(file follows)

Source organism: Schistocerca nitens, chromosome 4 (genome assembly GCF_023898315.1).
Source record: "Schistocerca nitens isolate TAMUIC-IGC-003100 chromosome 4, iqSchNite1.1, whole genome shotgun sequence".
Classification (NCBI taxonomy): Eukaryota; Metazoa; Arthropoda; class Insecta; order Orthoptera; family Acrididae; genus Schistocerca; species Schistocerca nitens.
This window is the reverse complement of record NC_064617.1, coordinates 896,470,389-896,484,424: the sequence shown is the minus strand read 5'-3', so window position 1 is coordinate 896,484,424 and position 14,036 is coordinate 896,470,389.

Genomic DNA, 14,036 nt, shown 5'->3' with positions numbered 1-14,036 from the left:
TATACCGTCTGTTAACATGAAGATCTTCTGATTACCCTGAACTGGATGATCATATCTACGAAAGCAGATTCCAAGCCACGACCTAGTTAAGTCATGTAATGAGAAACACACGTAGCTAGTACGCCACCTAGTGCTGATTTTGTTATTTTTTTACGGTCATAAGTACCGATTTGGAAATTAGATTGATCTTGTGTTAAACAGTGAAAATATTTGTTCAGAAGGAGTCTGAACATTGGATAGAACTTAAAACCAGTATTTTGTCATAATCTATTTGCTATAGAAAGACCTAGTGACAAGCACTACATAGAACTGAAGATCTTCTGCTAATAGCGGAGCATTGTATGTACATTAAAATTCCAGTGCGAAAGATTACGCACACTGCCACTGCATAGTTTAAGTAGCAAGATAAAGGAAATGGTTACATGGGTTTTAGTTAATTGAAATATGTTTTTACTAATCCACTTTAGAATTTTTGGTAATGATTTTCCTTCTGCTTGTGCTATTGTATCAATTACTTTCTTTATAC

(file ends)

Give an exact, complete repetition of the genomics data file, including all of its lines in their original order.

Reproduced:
Source organism: Schistocerca nitens, chromosome 4 (genome assembly GCF_023898315.1).
Source record: "Schistocerca nitens isolate TAMUIC-IGC-003100 chromosome 4, iqSchNite1.1, whole genome shotgun sequence".
Classification (NCBI taxonomy): Eukaryota; Metazoa; Arthropoda; class Insecta; order Orthoptera; family Acrididae; genus Schistocerca; species Schistocerca nitens.
This window is the reverse complement of record NC_064617.1, coordinates 896,470,389-896,484,424: the sequence shown is the minus strand read 5'-3', so window position 1 is coordinate 896,484,424 and position 14,036 is coordinate 896,470,389.

Genomic DNA, 14,036 nt, shown 5'->3' with positions numbered 1-14,036 from the left:
TATACCGTCTGTTAACATGAAGATCTTCTGATTACCCTGAACTGGATGATCATATCTACGAAAGCAGATTCCAAGCCACGACCTAGTTAAGTCATGTAATGAGAAACACACGTAGCTAGTACGCCACCTAGTGCTGATTTTGTTATTTTTTTACGGTCATAAGTACCGATTTGGAAATTAGATTGATCTTGTGTTAAACAGTGAAAATATTTGTTCAGAAGGAGTCTGAACATTGGATAGAACTTAAAACCAGTATTTTGTCATAATCTATTTGCTATAGAAAGACCTAGTGACAAGCACTACATAGAACTGAAGATCTTCTGCTAATAGCGGAGCATTGTATGTACATTAAAATTCCAGTGCGAAAGATTACGCACACTGCCACTGCATAGTTTAAGTAGCAAGATAAAGGAAATGGTTACATGGGTTTTAGTTAATTGAAATATGTTTTTACTAATCCACTTTAGAATTTTTGGTAATGATTTTCCTTCTGCTTGTGCTATTGTATCAATTACTTTCTTTATAC